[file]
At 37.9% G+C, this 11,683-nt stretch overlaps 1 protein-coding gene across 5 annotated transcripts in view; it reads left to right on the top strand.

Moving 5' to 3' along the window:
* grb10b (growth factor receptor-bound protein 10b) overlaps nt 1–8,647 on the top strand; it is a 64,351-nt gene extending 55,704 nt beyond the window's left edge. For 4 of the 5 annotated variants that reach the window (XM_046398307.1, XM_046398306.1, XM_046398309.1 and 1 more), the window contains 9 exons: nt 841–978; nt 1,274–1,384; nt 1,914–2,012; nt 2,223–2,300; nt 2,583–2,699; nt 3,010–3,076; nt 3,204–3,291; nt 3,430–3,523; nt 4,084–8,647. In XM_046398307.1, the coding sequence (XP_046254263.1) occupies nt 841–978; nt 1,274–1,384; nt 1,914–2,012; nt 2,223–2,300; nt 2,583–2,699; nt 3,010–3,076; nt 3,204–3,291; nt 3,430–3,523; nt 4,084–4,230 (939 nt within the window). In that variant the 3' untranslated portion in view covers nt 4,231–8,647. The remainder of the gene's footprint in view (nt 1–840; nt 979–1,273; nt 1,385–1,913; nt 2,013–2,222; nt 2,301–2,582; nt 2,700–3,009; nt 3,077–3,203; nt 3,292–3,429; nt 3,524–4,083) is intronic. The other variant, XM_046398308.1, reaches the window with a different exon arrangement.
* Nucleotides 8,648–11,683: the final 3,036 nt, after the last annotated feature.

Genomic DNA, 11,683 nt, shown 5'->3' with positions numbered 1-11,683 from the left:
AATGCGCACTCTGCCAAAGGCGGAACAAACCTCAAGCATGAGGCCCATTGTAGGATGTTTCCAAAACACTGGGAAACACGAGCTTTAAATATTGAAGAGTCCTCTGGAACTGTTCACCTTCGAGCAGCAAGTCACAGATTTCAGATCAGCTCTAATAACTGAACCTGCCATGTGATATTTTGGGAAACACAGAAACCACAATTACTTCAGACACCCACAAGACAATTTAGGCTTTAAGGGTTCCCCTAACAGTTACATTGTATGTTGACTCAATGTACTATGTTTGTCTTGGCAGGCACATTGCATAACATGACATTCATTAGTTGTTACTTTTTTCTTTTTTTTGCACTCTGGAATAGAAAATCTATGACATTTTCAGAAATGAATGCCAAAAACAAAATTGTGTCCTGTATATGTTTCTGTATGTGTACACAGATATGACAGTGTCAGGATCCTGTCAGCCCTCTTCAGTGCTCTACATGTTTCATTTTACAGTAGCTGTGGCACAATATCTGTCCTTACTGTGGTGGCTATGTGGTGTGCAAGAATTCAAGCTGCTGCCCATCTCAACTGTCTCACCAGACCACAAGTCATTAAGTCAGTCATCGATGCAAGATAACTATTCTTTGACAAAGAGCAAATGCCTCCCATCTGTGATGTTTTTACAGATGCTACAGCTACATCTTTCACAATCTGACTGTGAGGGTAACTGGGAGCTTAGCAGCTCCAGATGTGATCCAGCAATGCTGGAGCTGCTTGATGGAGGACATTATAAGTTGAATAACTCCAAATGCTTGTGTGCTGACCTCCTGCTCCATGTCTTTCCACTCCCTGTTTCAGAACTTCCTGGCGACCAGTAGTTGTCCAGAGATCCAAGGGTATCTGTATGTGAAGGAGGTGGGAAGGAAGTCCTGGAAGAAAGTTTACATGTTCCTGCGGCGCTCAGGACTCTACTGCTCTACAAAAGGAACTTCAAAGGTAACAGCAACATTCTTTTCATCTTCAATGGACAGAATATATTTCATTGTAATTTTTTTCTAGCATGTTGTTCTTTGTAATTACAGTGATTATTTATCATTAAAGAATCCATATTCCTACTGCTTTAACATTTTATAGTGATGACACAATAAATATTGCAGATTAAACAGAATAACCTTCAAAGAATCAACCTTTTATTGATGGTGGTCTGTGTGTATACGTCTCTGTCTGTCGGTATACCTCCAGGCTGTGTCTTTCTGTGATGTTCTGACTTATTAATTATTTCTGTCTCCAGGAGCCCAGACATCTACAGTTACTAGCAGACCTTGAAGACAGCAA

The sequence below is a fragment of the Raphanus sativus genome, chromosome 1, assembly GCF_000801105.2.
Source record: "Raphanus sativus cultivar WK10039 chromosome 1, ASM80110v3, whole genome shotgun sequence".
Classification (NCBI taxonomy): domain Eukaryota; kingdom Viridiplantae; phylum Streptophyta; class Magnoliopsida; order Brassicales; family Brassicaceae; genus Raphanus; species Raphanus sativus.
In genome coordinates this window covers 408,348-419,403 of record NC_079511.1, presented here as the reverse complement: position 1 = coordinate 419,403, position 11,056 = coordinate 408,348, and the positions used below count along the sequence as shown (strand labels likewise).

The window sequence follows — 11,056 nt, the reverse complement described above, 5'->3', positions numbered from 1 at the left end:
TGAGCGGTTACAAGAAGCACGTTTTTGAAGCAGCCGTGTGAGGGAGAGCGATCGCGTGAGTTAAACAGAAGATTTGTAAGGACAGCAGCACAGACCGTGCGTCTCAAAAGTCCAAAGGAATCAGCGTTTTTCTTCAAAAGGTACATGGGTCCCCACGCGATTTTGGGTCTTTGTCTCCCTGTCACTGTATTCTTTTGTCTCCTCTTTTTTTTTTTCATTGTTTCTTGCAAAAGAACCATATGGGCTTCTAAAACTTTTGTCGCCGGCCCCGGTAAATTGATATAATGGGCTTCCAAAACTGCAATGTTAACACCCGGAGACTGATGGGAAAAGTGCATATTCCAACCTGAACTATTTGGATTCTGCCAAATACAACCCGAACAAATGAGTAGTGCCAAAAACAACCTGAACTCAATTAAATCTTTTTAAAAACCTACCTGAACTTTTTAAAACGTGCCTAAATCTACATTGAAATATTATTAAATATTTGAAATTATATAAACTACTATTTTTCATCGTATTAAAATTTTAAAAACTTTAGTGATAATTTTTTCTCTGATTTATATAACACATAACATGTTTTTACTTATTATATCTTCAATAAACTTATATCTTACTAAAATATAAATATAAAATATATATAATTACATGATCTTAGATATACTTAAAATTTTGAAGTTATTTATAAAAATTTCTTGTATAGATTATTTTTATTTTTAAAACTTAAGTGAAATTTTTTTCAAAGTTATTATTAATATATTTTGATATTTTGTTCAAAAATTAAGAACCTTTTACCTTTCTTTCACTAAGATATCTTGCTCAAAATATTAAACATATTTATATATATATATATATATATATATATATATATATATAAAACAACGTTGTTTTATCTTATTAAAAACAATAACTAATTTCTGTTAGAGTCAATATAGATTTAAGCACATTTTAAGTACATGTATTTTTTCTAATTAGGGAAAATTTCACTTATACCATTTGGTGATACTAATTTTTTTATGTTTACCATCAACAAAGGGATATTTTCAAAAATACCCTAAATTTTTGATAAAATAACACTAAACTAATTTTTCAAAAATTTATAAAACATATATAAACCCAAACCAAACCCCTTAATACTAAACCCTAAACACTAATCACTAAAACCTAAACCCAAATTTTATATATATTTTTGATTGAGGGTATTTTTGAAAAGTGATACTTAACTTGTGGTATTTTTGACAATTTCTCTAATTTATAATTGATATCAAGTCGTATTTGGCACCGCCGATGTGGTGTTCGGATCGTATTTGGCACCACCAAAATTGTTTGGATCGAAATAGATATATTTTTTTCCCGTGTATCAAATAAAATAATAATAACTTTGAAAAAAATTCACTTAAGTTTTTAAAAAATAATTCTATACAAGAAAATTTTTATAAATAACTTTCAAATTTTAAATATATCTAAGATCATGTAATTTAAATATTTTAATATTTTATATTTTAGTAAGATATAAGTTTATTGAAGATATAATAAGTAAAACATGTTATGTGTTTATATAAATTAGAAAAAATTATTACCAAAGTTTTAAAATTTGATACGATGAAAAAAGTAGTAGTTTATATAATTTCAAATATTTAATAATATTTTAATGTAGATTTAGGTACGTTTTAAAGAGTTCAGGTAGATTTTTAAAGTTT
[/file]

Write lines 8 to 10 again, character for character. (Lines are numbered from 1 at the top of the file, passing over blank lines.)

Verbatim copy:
Source record: "Raphanus sativus cultivar WK10039 chromosome 1, ASM80110v3, whole genome shotgun sequence".
Classification (NCBI taxonomy): domain Eukaryota; kingdom Viridiplantae; phylum Streptophyta; class Magnoliopsida; order Brassicales; family Brassicaceae; genus Raphanus; species Raphanus sativus.
In genome coordinates this window covers 408,348-419,403 of record NC_079511.1, presented here as the reverse complement: position 1 = coordinate 419,403, position 11,056 = coordinate 408,348, and the positions used below count along the sequence as shown (strand labels likewise).